Friday, March 30, 2012

LEGO RCX Drawing Machine

Here is the second drawing that my LEGO RCX TURNTABLE Robot made.  I ran the robot for 15 minutes with 3 different pens for a total of 45 minutes.

Sunday, March 25, 2012


 Rear Touch Sensor
Front Touch Sensor and Pen


 This Robot Is designed to draw in a circle as it drives forward.  It is a take off of my First LEGO Machine where it was controlled by one motor.  This Robot has 3 motors and 2 touch sensors.  It is controlled by a LEGO RCX 2.0 Programmable Brick.  2 of the motors control the drive of the tracks.  The tracks are controlled independently.  The third motor controls the pen.  The touch sensors are located in the front and rear of the Robot.  The Program for this Robot is designed to drive forward until the front touch sensor hits the frame of the drawing area.  This tells the Robot to back up strait for one second.  Then the "drivers" side track stops for two seconds while the passenger side tracks continues to drive backward.  After that both tracks drive backward until the rear touch censer is activated.  That causes the Robot to drive forward for one second then the passenger side track stops for 2.5 seconds.  After that both tracks start driving forward until the front sensor is activated and the whole process starts again.  The Robot keeps driving back and forth on the paper until someone stops the program or the battery dies.  I have run it non-stop for 15 minutes.  Below is a couple of videos of the robot running.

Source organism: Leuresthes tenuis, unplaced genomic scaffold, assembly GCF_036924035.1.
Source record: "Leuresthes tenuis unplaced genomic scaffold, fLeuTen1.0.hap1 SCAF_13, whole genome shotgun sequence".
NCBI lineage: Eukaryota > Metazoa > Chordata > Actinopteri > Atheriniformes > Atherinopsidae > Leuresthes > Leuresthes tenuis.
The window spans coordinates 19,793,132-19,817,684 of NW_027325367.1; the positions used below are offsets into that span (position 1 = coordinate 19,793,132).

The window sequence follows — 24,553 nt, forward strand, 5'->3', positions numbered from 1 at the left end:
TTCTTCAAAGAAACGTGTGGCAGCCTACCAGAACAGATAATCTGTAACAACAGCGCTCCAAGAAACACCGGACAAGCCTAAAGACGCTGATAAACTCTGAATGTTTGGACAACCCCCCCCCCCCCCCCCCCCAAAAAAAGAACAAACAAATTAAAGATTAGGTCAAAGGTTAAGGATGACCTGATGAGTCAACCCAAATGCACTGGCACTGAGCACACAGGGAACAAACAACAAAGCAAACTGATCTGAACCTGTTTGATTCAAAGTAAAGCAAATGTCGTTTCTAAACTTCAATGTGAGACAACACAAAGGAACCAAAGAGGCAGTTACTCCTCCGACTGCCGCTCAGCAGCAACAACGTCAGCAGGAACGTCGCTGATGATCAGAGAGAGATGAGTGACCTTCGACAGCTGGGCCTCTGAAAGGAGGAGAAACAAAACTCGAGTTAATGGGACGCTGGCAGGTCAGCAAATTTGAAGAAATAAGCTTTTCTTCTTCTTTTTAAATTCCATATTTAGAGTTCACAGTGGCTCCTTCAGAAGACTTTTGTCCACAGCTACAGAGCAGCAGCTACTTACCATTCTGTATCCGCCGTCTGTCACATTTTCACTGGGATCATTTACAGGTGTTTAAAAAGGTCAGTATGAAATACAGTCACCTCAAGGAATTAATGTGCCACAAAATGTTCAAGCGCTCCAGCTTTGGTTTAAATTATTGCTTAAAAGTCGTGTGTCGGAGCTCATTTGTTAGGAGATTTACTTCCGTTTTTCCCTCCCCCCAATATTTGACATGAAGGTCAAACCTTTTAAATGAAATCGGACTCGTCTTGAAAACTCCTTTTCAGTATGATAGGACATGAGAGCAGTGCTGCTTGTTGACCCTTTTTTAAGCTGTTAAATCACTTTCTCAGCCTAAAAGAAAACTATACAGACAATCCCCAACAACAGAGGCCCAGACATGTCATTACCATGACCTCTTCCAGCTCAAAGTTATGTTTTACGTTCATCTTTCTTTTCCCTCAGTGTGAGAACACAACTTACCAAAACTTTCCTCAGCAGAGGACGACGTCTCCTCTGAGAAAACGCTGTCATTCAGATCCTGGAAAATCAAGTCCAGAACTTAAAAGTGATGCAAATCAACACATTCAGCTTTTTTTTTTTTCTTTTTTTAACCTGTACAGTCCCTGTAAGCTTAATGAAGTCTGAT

LEGO RCX TURNTABLE Robot on drawing showing the exterior frame that is 36" by 36"
 Full Drawing with 4 colors, Blue for a total of 22 minutes, Red for a total of 16 minutes, Green for a total of 20 minutes, and Black for a total of 13 minutes
Close up of Drawing

(Above)  LEGO RCX ROBOT running for about 2 min.

The machine is created completely by me (Tim Morrison) without directions.

Wednesday, March 21, 2012


Inventor: A person who makes an ingenious arrangement of wheels, levers and springs, and believes it civilization.

Thursday, March 1, 2012

Wooden Machine 4

 Machine 4 (Without arms/paper holder)
  Machine 4 (Without arms/paper holder)
  Machine 4 (With arms/paper holder)
  Machine 4 (Without arms/paper holder)
  Machine 4 Top
  Machine 4Bottom
  Machine 4 Top
This Machine improved on Machine 3.  Instead of having a rubber band as the belt I took a bike chain off one of my old bikes.  I also took the gears off the pedals to use in my new machine.  This machine keep the chain in tension with the gear-shifter from the back of the bike.  This Machine uses all steel connections, bushings, and makeshift bearings.  The crank turns both the paper and the arms.  The problem with this machine is the smoothness of the cranking and the post that moves side to side and connects the top and bottom arms.  This is because of the distance between the two arms.  This machine ends up drawing an oval if the paper was stationary.  But because the paper turns it draws a rose like shape. 
Drawing From Machine 4
Paper Cutter
 For this machine I made a little machine that cuts paper in a circle with an knife.
The machine is created completely by me (Tim Morrison) without directions.